Stocks took a pause Monday from their big September rally as worries about the financial sector offset excitement over a fresh round of corporate dealmaking.

The Dow Jones industrial average lost 48 points in a late-day slide, but it’s still up 8 percent for the month, putting it on track for its best September since 1939.

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Chip Brian, CEO of SmarTrend, an electronic trend trading system, said Monday’s modest decline was largely tied to investors pocketing profits racked up during the market’s four-week rally.

Prior to Monday the Dow Jones industrial average had risen in each of the past four weeks, its longest winning streak since eight consecutive weekly gains ended in late April when stocks hit their highest levels of the year.

“The September rally has been surprisingly resilient,” Bryan said. But investors might be ready to put the brakes on the run-up so they can wait to see what happens during earnings season, which kicks off next week, Bryan said.

Financial stocks mostly dipped as concern remains about the health of Europe’s banking sector. Moody’s Investors Service cut its rating on Anglo Irish Bank Corp., one of Europe’s more troubled banks in recent months. Global banking giants like Barclays PLC and JPMorgan Chase & Co. each fell more than 1 percent.

With no major economic reports to drive trading, investors focused on individual stocks after major deals in the airline, consumer products and retailing industries.

The Dow Jones industrial average fell 48.22, or 0.4 percent, to close at 10,812.04.

The Standard & Poor’s 500 index dropped 6.51, or 0.6 percent, to 1,142.16, while the Nasdaq composite index fell 11.45, or 0.5 percent, to 2,369.77.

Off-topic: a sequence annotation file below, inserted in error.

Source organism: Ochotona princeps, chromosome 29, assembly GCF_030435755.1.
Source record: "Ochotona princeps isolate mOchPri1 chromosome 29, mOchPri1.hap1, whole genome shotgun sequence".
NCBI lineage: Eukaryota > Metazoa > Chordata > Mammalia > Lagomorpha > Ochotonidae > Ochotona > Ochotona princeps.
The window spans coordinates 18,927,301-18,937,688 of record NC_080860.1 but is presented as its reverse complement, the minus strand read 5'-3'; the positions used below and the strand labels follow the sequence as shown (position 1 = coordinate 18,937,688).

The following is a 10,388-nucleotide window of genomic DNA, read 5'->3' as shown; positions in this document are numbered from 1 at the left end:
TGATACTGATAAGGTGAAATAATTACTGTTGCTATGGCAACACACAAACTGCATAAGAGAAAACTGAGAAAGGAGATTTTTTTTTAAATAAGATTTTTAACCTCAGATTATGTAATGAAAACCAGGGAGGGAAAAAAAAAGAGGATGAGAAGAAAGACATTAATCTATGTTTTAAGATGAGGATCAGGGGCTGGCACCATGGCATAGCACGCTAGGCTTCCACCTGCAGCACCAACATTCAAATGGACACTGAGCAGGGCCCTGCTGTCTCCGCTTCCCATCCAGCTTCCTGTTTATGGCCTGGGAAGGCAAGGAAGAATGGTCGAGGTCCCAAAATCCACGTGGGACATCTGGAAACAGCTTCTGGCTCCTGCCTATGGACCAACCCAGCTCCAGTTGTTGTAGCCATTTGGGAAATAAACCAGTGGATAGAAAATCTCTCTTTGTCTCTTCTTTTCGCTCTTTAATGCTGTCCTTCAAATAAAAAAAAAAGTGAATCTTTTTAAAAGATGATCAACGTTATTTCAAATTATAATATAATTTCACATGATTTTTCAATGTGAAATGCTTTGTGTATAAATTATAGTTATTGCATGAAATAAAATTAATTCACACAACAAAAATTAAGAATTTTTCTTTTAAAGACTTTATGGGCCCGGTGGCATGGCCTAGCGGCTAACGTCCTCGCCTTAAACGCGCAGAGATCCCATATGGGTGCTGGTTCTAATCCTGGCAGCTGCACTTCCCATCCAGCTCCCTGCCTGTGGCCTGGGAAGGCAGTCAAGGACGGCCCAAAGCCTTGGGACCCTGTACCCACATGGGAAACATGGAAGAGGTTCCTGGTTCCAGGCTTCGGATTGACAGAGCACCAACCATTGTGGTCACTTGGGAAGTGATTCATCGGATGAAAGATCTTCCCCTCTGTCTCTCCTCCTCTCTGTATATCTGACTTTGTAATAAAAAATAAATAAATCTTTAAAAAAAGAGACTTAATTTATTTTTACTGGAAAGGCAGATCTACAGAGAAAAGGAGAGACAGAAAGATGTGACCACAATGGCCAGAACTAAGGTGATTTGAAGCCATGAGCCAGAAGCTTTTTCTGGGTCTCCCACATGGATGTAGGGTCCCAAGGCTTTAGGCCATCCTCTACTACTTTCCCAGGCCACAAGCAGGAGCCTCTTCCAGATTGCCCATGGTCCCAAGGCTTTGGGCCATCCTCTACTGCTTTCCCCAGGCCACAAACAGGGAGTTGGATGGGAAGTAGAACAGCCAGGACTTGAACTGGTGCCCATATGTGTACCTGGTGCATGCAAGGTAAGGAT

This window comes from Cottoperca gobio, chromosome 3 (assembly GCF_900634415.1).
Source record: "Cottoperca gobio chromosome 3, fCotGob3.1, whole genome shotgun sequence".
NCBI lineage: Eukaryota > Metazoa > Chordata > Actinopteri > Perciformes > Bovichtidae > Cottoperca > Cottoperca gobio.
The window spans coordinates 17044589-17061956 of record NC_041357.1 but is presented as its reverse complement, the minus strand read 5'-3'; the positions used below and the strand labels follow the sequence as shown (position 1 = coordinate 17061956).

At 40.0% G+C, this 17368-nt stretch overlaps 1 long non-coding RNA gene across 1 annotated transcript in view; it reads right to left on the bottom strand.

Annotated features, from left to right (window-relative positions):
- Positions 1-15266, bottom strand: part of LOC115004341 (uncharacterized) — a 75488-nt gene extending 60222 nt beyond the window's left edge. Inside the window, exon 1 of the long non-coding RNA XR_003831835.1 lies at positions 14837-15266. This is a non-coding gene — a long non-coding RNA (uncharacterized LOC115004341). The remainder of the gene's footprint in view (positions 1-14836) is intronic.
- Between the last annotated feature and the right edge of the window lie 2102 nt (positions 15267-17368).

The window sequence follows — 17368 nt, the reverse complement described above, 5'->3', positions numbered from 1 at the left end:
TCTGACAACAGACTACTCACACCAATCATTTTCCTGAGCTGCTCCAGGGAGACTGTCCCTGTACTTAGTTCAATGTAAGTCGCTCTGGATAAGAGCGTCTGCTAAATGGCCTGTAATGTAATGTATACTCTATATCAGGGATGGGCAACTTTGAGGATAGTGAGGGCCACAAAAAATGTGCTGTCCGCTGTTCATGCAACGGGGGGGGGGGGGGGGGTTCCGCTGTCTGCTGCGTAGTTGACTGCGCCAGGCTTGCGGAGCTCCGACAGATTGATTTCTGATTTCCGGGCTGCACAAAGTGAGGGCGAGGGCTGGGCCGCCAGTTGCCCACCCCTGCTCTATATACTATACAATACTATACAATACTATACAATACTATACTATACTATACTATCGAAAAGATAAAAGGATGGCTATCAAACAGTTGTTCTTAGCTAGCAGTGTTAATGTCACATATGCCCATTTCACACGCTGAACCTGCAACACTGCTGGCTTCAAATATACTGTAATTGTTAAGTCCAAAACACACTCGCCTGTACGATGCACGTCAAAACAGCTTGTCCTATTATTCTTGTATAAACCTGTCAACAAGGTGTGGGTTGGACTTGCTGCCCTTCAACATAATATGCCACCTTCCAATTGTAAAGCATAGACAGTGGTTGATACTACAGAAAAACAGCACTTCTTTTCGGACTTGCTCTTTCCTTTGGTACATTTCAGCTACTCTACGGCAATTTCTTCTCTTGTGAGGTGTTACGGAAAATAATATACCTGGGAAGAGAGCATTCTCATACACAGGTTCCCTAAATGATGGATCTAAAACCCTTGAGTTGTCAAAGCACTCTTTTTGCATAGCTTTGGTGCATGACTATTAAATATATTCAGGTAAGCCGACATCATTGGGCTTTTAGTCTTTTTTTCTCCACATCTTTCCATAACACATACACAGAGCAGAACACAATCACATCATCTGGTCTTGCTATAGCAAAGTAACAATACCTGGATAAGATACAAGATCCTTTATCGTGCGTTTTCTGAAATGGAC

In deal news, consumer products giant Unilever NV agreed to buy beauty products maker Alberto Culver Co. for $3.7 billion. Southwest Airlines Co. will purchase AirTran Holdings Inc. for about $1.4 billion. Wal-Mart Stores Inc. proposed to buy South African consumer goods distributor Massmart Holdings Ltd. for about $4.25 billion.

Michael Sansoterra, portfolio manager of the RidgeWorth Large Cap Growth Fund, said the latest deals are a sign companies are confident economic growth will pick up in the coming quarters. Acquisition activity has been booming this month as companies become more willing to invest some of their large cash reserves built up during the recession.

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“The timing is never certain, but smart companies are saying, ‘If not now, when?'” Sansoterra said. “This is the time to be doing it.”

Shares of Unilever, which makes Dove soaps, Axe deodorants and Suave shampoos, rose 34 cents to $29.71. Alberto Culver, which makes beauty products such as TRESemme, VO5 and Simple, jumped $6.16, or 19.6 percent, to $37.64.

AirTran shares jumped $2.79, or 61.3 percent, to $7.34. The deal valued Airtran shares at $7.69. Southwest rose $1.07, or 8.7 percent, to $13.35.

Wal-Mart shares fell 60 cents to $53.48.

JPMorgan shares fell 67 cents to $39.08. Barclays dropped 22 cents to $19.59.

Traders who prefer to look at the broader economic picture will get plenty of data later in the week to review. Traders get reports on consumer sentiment, weekly jobless claims and a final reading on second-quarter gross domestic product before the month ends Thursday.

On Friday, traders receive a key report on the manufacturing sector. The same monthly report helped jump-start the September rally when it was released at the beginning of the month.

Bond prices rose Monday, indicating some investors continued to seek safer alternatives to stocks. Even with stocks rising sharply throughout the month, money has regularly flowed into bonds and other perceived safe investments like gold.

The yield on the 10-year Treasury note, which moves opposite its price, fell to 2.53 percent from 2.61 percent late Friday.

Falling stocks outpaced rising ones four to three on the New York Stock Exchange, where volume came to 920 million shares.

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